December 21, 2011
A Hero of Our Time: Human Complacency with Suffering and Pain
Throughout A Hero of Our Time, Mikhail Lermontov speculates greatly the validity of human friendships. Through his protagonist, Grigory Alexandrovich Pechorin, Lermontov reveals friendship to be a parasitic sort of relationship, one member of the unit of friendship always exploiting the other to some degree. Pechorin himself is the manifestation of this idea throughout the course of the novel, interacting with other people only to achieve his own means and never when it would be unbeneficial to him. Pechorin inflicts emotional trauma of some degree upon all the people he meets; as a result of Pechorin’s presence, suffering is introduced into the lives of those around him. Also, despite Pechorin’s malign intentions & the suffering he brings to those near him, these people about him continue to lionize and honor him, neglecting to sever their ties with him even when the relationship they shared became unhealthy. The most profound example of vampirism in the novel, however, lies within the relationship shared between Pechorin and Bela, a young Circassian princess whom he would kidnap and later abandon. Through the recurring notions of suffering, Lermontov reveals the penchant of the human heart for the infliction and reception of pain, however inadvertent it may be.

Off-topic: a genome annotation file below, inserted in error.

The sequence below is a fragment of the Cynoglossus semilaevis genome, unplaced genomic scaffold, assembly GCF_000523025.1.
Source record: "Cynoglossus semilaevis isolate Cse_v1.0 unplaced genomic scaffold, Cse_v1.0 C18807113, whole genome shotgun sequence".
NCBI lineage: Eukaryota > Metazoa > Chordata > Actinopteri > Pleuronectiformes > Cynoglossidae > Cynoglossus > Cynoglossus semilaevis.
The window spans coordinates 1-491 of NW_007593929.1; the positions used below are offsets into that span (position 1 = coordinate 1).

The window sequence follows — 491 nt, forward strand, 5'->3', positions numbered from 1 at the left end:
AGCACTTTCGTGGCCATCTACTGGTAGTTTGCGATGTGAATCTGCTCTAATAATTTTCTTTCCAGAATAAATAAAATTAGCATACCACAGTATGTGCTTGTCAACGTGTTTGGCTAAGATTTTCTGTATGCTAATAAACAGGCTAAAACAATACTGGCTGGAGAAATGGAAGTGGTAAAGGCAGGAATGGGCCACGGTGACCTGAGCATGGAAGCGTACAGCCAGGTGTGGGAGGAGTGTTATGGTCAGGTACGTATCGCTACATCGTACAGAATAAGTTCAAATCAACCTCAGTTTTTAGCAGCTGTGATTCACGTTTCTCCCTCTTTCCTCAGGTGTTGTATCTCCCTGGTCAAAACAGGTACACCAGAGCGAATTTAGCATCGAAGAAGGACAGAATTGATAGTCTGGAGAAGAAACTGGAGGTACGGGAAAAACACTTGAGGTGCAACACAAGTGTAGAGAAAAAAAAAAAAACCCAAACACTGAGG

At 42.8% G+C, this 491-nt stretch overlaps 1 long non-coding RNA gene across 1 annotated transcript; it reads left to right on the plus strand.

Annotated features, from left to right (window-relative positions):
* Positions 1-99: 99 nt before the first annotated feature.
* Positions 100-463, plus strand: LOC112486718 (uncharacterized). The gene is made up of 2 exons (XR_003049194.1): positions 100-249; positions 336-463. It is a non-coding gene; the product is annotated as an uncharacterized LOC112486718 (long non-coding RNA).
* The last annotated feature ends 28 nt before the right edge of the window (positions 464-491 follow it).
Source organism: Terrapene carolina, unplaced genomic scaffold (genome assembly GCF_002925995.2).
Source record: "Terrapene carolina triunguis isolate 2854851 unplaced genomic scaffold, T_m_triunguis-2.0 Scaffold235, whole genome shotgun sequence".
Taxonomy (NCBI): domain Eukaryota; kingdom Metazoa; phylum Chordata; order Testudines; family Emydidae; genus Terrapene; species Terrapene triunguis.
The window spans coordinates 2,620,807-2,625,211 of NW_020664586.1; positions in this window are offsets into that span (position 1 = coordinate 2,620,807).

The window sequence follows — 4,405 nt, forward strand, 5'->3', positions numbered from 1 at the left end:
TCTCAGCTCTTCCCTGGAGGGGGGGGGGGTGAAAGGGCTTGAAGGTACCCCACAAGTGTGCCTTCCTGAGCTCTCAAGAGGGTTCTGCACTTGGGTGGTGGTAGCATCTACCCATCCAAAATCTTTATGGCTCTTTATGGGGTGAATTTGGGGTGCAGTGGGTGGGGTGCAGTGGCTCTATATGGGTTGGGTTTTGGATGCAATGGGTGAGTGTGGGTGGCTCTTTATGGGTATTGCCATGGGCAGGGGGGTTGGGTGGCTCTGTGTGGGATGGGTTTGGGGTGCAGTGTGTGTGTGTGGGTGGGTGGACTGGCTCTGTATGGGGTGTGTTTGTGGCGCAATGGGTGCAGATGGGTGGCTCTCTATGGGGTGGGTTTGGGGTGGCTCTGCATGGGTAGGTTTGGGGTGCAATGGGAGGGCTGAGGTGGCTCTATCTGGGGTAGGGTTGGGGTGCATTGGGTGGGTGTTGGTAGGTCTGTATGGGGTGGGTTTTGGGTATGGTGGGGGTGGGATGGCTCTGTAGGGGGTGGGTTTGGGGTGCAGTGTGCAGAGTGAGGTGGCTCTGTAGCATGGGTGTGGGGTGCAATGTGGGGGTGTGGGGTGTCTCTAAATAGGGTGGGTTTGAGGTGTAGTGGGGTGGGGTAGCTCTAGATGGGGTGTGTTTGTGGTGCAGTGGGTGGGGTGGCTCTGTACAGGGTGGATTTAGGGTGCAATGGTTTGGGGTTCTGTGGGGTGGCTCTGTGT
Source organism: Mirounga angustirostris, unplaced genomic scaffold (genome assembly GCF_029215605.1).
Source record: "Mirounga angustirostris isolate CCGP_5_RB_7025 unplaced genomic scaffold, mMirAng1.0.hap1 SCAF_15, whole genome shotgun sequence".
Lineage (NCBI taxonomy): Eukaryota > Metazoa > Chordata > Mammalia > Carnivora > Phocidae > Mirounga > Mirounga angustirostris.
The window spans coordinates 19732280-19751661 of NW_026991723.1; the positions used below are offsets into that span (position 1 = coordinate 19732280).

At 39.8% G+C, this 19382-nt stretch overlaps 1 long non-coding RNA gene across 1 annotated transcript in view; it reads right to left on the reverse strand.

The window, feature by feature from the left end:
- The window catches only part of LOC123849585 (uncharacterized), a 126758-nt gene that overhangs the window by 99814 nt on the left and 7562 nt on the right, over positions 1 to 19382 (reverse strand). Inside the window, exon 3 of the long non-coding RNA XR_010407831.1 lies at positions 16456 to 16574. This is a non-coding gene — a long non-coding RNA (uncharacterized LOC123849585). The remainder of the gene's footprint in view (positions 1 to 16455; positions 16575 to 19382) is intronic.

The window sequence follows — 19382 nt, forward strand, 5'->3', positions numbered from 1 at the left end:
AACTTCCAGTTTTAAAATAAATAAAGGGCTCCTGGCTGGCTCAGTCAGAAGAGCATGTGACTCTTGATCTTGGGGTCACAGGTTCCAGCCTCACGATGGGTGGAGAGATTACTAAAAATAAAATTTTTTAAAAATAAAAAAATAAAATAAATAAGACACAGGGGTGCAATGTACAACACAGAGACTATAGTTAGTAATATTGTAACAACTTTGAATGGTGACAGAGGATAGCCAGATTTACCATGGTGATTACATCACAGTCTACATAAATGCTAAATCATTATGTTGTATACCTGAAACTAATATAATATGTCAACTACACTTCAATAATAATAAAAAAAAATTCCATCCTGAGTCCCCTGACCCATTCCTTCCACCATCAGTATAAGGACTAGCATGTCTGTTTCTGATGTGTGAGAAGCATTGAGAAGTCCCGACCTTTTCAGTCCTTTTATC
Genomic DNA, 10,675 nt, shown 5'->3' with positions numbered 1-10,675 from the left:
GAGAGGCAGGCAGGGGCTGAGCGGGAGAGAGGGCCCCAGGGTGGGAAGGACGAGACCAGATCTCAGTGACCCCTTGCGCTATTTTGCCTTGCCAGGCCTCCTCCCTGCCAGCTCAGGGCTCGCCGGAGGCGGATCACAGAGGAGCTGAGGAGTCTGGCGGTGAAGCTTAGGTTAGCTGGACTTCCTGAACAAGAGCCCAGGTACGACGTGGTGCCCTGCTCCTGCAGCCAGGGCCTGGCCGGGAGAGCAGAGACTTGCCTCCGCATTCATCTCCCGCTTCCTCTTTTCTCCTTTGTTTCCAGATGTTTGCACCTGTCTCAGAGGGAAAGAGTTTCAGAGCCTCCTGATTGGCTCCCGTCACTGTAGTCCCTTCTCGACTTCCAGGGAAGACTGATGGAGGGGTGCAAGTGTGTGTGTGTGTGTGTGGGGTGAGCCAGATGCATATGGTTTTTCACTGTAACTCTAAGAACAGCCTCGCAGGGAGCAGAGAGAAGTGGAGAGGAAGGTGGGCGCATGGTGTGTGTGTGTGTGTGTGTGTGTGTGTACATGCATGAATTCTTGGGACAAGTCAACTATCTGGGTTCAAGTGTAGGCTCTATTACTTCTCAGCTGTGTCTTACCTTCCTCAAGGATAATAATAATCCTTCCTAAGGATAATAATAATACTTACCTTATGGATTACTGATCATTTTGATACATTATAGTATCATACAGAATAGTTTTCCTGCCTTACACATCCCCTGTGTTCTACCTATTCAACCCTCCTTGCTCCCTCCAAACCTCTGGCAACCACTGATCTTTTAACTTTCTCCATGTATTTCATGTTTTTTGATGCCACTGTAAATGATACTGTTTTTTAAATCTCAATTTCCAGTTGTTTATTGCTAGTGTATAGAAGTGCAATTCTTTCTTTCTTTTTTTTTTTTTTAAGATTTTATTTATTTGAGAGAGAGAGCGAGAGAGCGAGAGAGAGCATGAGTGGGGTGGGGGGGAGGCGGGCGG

As Lermontov reveals through Bela and her submissiveness to her captivity, people silently allow others to inflict pain upon them, offering no true struggle against their oppressors. In the Caucasus, Pechorin crosses paths with Azamat, a young Circassian prince with a particular interest in Karagyoz, the horse of an old acquaintance of Pechorin’s, Kazbich. Pechorin comes to fancy Azamat’s sister, the lovely Bela, whom had danced before him...